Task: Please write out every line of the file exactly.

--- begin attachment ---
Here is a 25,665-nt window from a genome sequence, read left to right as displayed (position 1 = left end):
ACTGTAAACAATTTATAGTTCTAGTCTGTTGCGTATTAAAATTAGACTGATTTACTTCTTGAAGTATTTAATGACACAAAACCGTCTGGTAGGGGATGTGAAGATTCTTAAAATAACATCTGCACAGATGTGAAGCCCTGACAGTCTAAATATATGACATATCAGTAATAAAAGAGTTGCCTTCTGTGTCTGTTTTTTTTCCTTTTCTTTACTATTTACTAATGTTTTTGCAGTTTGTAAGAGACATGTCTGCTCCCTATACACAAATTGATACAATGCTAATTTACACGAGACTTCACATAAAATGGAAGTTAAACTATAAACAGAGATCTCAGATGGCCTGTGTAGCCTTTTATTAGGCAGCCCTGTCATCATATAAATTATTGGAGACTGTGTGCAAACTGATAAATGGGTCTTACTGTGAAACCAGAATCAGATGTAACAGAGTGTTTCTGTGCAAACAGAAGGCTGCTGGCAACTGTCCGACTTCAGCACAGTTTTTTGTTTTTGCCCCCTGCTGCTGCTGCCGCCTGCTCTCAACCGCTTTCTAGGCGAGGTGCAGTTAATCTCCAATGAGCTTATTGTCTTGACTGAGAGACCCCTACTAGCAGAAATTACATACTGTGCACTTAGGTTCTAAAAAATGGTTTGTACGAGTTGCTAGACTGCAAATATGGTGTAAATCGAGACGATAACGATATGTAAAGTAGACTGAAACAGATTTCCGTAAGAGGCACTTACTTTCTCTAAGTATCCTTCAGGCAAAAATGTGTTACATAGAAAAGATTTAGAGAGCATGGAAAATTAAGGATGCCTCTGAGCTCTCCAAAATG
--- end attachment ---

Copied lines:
Here is a 25,665-nt window from a genome sequence, read left to right as displayed (position 1 = left end):
ACTGTAAACAATTTATAGTTCTAGTCTGTTGCGTATTAAAATTAGACTGATTTACTTCTTGAAGTATTTAATGACACAAAACCGTCTGGTAGGGGATGTGAAGATTCTTAAAATAACATCTGCACAGATGTGAAGCCCTGACAGTCTAAATATATGACATATCAGTAATAAAAGAGTTGCCTTCTGTGTCTGTTTTTTTTCCTTTTCTTTACTATTTACTAATGTTTTTGCAGTTTGTAAGAGACATGTCTGCTCCCTATACACAAATTGATACAATGCTAATTTACACGAGACTTCACATAAAATGGAAGTTAAACTATAAACAGAGATCTCAGATGGCCTGTGTAGCCTTTTATTAGGCAGCCCTGTCATCATATAAATTATTGGAGACTGTGTGCAAACTGATAAATGGGTCTTACTGTGAAACCAGAATCAGATGTAACAGAGTGTTTCTGTGCAAACAGAAGGCTGCTGGCAACTGTCCGACTTCAGCACAGTTTTTTGTTTTTGCCCCCTGCTGCTGCTGCCGCCTGCTCTCAACCGCTTTCTAGGCGAGGTGCAGTTAATCTCCAATGAGCTTATTGTCTTGACTGAGAGACCCCTACTAGCAGAAATTACATACTGTGCACTTAGGTTCTAAAAAATGGTTTGTACGAGTTGCTAGACTGCAAATATGGTGTAAATCGAGACGATAACGATATGTAAAGTAGACTGAAACAGATTTCCGTAAGAGGCACTTACTTTCTCTAAGTATCCTTCAGGCAAAAATGTGTTACATAGAAAAGATTTAGAGAGCATGGAAAATTAAGGATGCCTCTGAGCTCTCCAAAATG